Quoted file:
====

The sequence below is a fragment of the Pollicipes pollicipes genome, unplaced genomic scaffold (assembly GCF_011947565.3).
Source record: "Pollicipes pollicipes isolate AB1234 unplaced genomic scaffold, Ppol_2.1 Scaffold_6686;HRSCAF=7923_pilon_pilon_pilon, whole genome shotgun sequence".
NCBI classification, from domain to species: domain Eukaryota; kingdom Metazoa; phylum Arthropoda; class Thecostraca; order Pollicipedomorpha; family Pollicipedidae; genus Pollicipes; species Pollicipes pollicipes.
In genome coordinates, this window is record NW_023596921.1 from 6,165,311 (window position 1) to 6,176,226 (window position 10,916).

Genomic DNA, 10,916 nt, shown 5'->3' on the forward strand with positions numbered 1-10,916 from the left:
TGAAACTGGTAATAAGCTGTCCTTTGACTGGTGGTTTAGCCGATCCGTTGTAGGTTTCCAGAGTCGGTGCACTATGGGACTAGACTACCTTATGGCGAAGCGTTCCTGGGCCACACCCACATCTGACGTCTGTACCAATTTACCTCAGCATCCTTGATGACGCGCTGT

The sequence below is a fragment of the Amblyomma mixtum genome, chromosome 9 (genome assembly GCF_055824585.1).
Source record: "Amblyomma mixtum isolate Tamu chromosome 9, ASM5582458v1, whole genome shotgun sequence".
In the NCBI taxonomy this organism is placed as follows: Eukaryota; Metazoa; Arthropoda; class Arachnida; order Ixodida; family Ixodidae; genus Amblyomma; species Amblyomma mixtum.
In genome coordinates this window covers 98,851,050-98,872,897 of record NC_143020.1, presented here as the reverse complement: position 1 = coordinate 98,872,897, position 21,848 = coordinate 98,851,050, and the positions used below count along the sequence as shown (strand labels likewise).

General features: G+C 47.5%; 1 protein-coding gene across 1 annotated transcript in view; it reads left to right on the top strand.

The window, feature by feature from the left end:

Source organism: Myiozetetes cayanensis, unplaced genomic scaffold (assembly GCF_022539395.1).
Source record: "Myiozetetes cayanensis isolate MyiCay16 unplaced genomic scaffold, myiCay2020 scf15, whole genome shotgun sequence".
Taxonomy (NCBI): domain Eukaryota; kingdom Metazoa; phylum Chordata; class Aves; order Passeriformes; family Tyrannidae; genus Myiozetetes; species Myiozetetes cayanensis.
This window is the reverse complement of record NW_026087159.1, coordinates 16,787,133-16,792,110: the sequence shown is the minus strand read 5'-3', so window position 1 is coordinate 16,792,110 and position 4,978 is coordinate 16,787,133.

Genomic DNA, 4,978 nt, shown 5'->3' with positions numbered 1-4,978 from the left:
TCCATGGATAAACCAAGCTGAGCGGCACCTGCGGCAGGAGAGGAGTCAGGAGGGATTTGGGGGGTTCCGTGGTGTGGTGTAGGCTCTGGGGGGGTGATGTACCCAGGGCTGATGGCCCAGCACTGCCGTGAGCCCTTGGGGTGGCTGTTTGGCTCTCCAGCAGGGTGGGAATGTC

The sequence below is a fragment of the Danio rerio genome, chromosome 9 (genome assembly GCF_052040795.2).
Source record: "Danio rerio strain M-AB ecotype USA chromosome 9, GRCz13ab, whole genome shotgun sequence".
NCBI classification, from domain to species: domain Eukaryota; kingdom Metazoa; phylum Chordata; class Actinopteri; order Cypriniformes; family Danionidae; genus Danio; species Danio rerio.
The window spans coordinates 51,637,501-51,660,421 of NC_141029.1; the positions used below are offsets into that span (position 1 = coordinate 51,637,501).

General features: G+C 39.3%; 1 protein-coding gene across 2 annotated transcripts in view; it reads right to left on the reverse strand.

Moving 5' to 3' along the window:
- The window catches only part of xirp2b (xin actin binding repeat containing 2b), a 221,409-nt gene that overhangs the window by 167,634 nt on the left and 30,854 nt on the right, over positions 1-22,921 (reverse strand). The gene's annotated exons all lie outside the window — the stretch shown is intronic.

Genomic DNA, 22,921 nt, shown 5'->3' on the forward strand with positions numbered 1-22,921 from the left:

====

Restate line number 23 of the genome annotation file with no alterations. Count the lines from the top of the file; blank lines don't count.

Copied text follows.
General features: G+C 39.3%; 1 protein-coding gene across 2 annotated transcripts in view; it reads right to left on the reverse strand.